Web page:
Puerto Rico Establishes its own False Claims Act
On July 23, 2018, the Governor of Puerto Rico, The Honorable Ricardo Rosselló, signed House Bill 1627 into law, which establishes Puerto Rico’s version of the federal False Claims Act. Puerto Rico’s new law is called “The Fraudulent Claims to Programs, Contracts, and Services of the Government of Puerto Rico Act.” This is a significant development for Puerto Rico. The act creates a civil recovery method when false claims are submitted to the government of Puerto Rico. It also allows for a statutory reward for whistleblowers and allows for the recovery of costs and attorneys’ fees for those who file successful qui tam suits under the act.
Governor Rosselló’s press release specifically touts the measure as a method to prevent Medicaid fraud and secure federal healthcare funds for Puerto Rico. The law creates a Medicaid Fraud Control Unit at the Puerto Rico Department of Justice. Further, it outlines the duties of the new Fraud Unit as well as the required structure of the unit. The unit will be headed by a director, be comprised of a team of experienced lawyers, and have assigned auditors to monitor and review records.
Due to the fact that Congress conditioned 1.2 billion dollars for Puerto Rico’s Medicaid program on the territory taking affirmative steps to create a Medicaid Fraud Control Unit, the enactment of the law grants Puerto Rico additional federal funds to be used for healthcare. Governor Rosselló commented that this additional money will benefit the over 600,000 Puerto Rican Medicaid beneficiaries.
Significantly, the new law is not limited to Medicaid fraud; it also applies to other types of claims made to and contracts entered into by the Puerto Rican government. While Chapter Three of the law specifically considers Medicaid fraud, Chapter Four provides for “fraudulent claims” generally. The law is more expansive under Chapter Four, and it applies to any false or fraudulent claim made to any government program.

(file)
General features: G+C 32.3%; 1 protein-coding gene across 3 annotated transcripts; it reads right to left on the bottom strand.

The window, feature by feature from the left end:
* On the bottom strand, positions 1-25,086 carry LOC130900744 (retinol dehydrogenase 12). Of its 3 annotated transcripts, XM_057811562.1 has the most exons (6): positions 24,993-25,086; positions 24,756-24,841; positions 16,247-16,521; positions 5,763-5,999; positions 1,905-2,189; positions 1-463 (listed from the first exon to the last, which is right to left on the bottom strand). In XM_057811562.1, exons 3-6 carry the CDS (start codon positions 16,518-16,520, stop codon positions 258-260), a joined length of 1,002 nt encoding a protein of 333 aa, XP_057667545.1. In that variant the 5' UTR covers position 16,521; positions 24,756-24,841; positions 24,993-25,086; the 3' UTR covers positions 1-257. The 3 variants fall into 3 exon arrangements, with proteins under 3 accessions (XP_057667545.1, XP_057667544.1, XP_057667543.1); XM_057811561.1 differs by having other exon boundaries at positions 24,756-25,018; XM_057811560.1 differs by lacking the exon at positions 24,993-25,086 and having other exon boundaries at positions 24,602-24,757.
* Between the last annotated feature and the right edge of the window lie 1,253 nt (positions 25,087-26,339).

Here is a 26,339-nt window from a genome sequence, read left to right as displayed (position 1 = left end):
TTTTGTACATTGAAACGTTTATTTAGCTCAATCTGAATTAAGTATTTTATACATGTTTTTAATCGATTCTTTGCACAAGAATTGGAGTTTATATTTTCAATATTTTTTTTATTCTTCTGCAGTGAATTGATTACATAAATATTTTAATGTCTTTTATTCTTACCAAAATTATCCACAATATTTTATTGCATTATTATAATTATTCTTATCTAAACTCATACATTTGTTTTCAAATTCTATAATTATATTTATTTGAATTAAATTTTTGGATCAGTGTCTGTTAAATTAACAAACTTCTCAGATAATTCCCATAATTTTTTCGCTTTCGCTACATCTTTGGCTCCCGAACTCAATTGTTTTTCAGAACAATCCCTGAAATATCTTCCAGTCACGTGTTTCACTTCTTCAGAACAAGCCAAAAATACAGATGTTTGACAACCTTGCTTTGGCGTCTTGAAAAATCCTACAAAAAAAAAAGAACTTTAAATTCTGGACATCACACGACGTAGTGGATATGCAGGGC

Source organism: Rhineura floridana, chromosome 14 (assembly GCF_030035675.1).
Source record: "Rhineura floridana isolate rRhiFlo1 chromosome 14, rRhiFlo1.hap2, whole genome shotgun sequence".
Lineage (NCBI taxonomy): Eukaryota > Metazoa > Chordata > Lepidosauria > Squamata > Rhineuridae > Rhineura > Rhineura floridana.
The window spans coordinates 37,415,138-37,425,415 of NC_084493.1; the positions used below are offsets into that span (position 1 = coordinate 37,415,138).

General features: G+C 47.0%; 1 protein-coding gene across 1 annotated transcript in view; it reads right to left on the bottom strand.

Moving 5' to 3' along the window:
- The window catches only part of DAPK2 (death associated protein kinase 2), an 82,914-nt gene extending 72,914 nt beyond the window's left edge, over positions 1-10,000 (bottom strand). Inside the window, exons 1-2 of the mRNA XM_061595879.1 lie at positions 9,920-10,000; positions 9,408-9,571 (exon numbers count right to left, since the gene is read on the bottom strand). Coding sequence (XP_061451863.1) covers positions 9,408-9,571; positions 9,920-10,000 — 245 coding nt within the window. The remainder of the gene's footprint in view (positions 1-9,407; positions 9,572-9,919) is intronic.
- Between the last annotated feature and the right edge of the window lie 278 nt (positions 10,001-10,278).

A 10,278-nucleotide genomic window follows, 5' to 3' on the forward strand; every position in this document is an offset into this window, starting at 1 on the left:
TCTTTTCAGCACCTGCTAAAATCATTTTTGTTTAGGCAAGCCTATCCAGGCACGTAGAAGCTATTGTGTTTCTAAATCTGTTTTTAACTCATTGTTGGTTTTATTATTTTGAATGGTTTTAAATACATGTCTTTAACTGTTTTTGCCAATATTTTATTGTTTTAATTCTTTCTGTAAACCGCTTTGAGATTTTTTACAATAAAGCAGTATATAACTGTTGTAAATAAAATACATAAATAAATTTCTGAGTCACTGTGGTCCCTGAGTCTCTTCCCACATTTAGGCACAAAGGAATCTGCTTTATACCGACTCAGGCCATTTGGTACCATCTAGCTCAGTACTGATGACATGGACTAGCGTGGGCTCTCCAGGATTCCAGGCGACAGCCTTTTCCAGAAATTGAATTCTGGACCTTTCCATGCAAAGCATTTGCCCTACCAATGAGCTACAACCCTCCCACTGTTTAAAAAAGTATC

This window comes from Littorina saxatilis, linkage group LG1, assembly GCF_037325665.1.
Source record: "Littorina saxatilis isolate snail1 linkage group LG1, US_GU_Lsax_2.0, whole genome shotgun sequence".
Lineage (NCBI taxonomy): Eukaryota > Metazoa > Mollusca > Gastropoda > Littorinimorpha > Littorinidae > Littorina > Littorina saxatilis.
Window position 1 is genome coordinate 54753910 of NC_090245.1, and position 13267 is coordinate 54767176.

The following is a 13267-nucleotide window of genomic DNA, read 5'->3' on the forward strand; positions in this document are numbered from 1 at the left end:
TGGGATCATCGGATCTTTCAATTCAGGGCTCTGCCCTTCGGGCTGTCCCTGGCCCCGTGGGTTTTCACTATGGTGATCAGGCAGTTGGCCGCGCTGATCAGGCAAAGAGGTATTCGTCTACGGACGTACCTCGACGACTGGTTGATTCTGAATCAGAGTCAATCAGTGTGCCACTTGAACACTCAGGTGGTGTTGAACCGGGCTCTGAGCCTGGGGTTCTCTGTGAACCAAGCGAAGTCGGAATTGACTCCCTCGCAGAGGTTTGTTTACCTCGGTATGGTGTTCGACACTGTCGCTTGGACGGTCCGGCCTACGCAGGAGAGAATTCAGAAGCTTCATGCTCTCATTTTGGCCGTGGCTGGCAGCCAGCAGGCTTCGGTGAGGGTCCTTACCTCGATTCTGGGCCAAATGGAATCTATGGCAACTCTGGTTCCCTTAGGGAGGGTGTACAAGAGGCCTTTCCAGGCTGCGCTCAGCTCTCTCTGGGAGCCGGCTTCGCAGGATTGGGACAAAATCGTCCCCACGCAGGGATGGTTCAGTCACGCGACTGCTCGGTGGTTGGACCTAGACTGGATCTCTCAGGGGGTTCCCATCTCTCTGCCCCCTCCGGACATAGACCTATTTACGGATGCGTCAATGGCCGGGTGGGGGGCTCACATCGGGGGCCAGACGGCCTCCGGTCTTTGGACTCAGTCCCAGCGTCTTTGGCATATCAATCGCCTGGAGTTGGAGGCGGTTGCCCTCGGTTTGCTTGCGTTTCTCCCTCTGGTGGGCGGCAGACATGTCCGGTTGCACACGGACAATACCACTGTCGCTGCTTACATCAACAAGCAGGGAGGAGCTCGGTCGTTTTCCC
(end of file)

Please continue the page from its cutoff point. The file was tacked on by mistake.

The broad drafting of the law is especially noteworthy given the fact that Puerto Rico is still actively recovering from Hurricanes Irma and Maria. The scale and scope of the catastrophe in Puerto Rico after Hurricane Maria was unprecedented. Experts have estimated that recovery efforts will total in excess of $95 billion dollars. The government of Puerto Rico is currently entering into contracts with third parties for the repair, restoration, and recreation of various critical infrastructures such as Puerto Rico’s electrical power grid and wastewater system. Having a mechanism through which the territory can recover from individuals or corporations who knowingly defraud the government allows Puerto Rico to protect itself from bad actors seeking to take advantage of recovery efforts.
Under the law, the Relator or Whistleblower is entitled to receive no less than fifteen percent (15%) but not more than twenty-five percent (25%) of the proceeds of the action or settlement of the claim when the Puerto Rican government elects to intervene. In instances where Puerto Rico declines to intervene, the Relator is entitled to no less than twenty-five percent (25%) and no more than thirty percent (30%) of the recovery. The law also provides for a limited recovery of a fixed ten percent (10%) for those individuals who file a complaint based on information was easily accessible to the public.
The law further states that when the Government and/or Relator prevail, the court may impose additional costs on the defendant for reasonable litigation expenses and attorneys’ fees. The compensation provisions of the law are a signal that Puerto Rico is actively encouraging its residents with knowledge of fraud to come forward.
The Fraudulent Claims to Programs, Contracts, and Services of the Government of Puerto Rico Act also considers jurisdiction for future complaints. It states that the Court of First Instance, Superior Court of San Juan will be the primary and exclusive forum for filing causes of action under the act. It will be interesting to watch the implementation of this law.
According to the Puerto Rican Office of Legislative Services, as of July 31, 2018, there has not yet been a formal English translation of the law. The office stated that it will be approximately 5-6 months before an official English translation is made publically available. In order to read the full text of the law, for purposes of this article, we used an online translation program and consulted a native Puerto Rican who is fluent in Spanish.